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Amid Rising Risk of Peanut Allergies, Hope Is on Horizon for Ways to Ease Reactions

Santa Barbara allergist Vincent Tubiolo acknowledges a cure remains elusive, but says desensitization research shows promise

According to Dr. Vincent Tubiolo, a Santa Barbara allergist, one in 50 elementary school-age children has some form of a peanut allergy. “We don’t know exactly why children develop allergy to nuts,” he says.
According to Dr. Vincent Tubiolo, a Santa Barbara allergist, one in 50 elementary school-age children has some form of a peanut allergy. “We don’t know exactly why children develop allergy to nuts,” he says. (Joshua Molina / Noozhawk photo)

With food the centerpiece of many holiday traditions, this time of year can be a stressful one for those suffering from food allergies.

Among the fastest-growing food afflictions worldwide are peanut allergies, which now affect an estimated 1 percent to 3 percent of children in most westernized nations.

Dr. Vincent Tubiolo, a Santa Barbara allergist, recently spoke with Noozhawk about the rise in peanut allergies and medical efforts to combat the serious reactions, which can be fatal in some cases.

“We don’t know exactly why children develop allergy to nuts,” he said.

In some cases, Tubiolo said, genetically predisposed individuals become exposed to peanuts during a susceptible time in their lives and their immune response causes an allergy.

One in 50 elementary school-age children has some form of a peanut allergy, and those with strong reactions can die without immediate treatment for anaphylaxis, he said.

The recommended treatment is an injectable dose of epinephrine, also known as adrenaline.

Although the immune system normally protects people from germs, in people with food allergies, the immune system mistakenly responds to food as if it were harmful, according to the Centers for Disease Control and Prevention.

A 2013 CDC study determined that food allergies among children increased approximately 50 percent between 1997 and 2011, to more than 3 million.

Eight foods or food groups account for 90 percent of serious allergic reactions in the United States: milk, eggs, fish, crustacean shellfish, wheat, soy, peanuts and tree nuts.

Peanuts are technically legumes in the same family as beans, peas and lentils, while tree nuts include almonds, cashews, hazelnuts, pecans, pistachios, walnuts and other nuts.

The proteins in peanuts are similar to tree nuts, however, which means people who are allergic to peanuts typically must avoid tree nuts, as well.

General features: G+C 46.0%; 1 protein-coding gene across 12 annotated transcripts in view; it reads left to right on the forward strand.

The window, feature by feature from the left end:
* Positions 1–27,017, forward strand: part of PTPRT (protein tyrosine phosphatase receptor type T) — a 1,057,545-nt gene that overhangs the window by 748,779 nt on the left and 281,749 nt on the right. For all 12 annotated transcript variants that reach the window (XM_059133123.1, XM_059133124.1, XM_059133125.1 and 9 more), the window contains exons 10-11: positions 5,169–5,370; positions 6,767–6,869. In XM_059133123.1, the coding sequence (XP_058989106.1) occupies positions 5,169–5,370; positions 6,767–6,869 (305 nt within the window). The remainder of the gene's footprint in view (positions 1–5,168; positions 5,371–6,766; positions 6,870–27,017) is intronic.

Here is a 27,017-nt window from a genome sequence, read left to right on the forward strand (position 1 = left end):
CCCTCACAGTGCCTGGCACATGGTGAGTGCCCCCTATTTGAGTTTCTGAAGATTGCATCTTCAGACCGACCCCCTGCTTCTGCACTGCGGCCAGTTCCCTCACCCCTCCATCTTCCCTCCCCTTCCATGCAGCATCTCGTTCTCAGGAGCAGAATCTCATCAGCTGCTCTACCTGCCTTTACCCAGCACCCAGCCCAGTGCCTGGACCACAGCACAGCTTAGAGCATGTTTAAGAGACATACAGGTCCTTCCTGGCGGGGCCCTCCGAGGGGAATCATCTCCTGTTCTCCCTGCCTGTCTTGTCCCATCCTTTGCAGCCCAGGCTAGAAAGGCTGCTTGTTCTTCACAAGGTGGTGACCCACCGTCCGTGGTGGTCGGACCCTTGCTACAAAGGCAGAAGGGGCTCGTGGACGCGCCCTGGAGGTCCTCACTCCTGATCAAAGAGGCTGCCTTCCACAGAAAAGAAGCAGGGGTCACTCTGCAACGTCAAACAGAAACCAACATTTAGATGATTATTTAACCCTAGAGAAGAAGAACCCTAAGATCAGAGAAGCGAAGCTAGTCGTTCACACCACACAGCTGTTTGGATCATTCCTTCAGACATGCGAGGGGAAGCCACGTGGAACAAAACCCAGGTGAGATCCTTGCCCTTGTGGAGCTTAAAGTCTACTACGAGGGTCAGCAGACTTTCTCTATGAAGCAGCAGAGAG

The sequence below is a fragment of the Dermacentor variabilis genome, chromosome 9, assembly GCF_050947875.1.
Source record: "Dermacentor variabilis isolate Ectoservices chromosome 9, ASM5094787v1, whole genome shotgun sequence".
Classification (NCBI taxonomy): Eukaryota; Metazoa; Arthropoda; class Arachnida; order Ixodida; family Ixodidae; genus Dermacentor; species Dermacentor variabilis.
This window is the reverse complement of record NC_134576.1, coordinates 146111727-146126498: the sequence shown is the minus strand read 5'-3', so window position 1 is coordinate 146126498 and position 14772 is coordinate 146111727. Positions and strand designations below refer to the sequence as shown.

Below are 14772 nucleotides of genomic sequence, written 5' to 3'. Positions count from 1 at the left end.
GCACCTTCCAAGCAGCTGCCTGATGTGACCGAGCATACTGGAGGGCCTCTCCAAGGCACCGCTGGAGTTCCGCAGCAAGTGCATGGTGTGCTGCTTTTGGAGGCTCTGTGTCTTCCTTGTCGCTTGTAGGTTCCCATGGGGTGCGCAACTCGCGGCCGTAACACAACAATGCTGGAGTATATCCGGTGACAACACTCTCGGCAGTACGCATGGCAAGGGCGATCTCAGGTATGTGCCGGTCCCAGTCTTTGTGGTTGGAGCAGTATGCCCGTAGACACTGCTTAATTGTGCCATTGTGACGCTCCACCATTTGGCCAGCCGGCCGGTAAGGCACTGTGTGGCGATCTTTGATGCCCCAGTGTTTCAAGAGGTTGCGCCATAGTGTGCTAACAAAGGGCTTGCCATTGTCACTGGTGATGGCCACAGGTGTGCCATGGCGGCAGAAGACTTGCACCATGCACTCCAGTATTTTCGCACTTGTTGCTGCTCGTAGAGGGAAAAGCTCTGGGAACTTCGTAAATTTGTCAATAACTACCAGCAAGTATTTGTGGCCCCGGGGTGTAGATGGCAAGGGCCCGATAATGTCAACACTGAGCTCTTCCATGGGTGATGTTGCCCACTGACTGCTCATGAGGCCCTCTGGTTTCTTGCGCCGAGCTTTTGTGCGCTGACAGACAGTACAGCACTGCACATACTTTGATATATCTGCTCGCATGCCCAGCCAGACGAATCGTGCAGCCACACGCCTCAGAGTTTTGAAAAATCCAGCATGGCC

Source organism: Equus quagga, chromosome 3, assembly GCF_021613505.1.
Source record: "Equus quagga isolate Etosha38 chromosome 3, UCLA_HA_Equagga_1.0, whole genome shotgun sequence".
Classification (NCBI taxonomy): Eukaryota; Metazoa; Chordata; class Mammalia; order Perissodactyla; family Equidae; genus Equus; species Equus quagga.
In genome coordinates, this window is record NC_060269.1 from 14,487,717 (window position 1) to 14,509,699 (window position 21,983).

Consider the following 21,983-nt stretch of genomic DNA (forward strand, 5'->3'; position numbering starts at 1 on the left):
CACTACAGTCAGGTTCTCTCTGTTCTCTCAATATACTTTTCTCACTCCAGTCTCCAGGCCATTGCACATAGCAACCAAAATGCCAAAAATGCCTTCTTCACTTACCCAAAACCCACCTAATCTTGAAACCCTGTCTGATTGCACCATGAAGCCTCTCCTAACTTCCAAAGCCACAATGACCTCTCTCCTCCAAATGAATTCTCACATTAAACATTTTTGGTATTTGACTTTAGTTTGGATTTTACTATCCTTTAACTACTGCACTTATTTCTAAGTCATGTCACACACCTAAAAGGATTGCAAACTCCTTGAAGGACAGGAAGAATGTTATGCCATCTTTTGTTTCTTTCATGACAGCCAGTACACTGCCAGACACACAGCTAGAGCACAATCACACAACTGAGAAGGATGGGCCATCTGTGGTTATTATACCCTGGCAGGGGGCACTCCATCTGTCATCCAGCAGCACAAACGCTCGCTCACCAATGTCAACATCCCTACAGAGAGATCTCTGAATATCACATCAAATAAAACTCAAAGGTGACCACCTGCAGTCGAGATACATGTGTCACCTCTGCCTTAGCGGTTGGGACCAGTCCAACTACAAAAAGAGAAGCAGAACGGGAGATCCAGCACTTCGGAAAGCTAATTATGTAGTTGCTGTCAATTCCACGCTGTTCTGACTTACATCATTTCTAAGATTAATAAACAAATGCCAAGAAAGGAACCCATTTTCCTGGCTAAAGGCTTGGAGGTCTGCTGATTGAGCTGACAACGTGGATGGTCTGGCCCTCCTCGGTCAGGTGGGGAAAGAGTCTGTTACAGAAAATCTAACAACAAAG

According to the CDC, there is no cure for peanut or tree nut allergies.

Reactions in people with food allergies can vary widely. It all depends on the individual — and sometimes the same person can react differently at different times.

Some reactions can be very mild and involve only one system of the body, such as hives on the skin. Other reactions can be more severe, such as anaphylaxis after ingesting nuts, which can be fatal in children and some adults.

Although there is no cure for a peanut allergy, Tubiolo said new research indicates that early introduction of peanuts in young children with high risk for peanut allergy (kids who already have have eczema and are allergic to eggs) can dramatically decrease their subsequent risk of developing a peanut allergy.

A 2015 study reported in February in the New England Journal of Medicine demonstrated that high-risk infants eating a snack with peanuts prevented the allergy from developing.

Tubiolo said there is also information about how peanuts are prepared and how they may be more likely to cause allergy. Roasted peanuts are far more likely to cause allergy than boiled peanuts, which are more popular in China, for example.

Recent studies also show the possibility of desensitizing reactions by feeding children small amounts of peanuts. By gradually increasing the amount, some people can then safely eat a few peanuts, Tubiolo said.

There is no way, however, to induce tolerance, he warned.

“What this means is that once people are desensitized they must continue to eat the peanuts regularly to stay protected, otherwise they will regain their ability to react,” he said.

Studies are also currently underway testing a patch on the arm that may help people become desensitized to a peanut allergy.

However, the main way to deal with a peanut allergy is “strict avoidance,”​ Tubiolo said.

This requires careful observation of all food. Even small amounts of cross-contamination at a restaurant could be life threatening, Tubiolo said as one example.

Careful food handling is a large part of school food services. Barbara Keyani, spokeswoman for the Santa Barbara Unified School District, said food service is peanut-free on all elementary school campuses.

In junior high and high schools, almonds are included in the schools’ homemade granola.

Keyani said the district has a point-of-sale computer system in the elementary and secondary schools that has space to note individual students’ food accommodations, such as nut allergies.

When a parent notifies food service staff of a meal accommodation need, the information is added into the system.

“If a child has a food item on his/her tray that they should not have, (the point of service system) flags staff when the student goes through the checkout line, and that particular food item is removed from the child’s tray,”​ Keyani said.

“The district nurse is also notified of the information on the meal accommodation form.”

Noozhawk staff writer Joshua Molina can be reached at .(JavaScript must be enabled to view this email address). Follow Noozhawk on Twitter: @noozhawk, @NoozhawkNews and @NoozhawkBiz. Connect with Noozhawk on Facebook.

 

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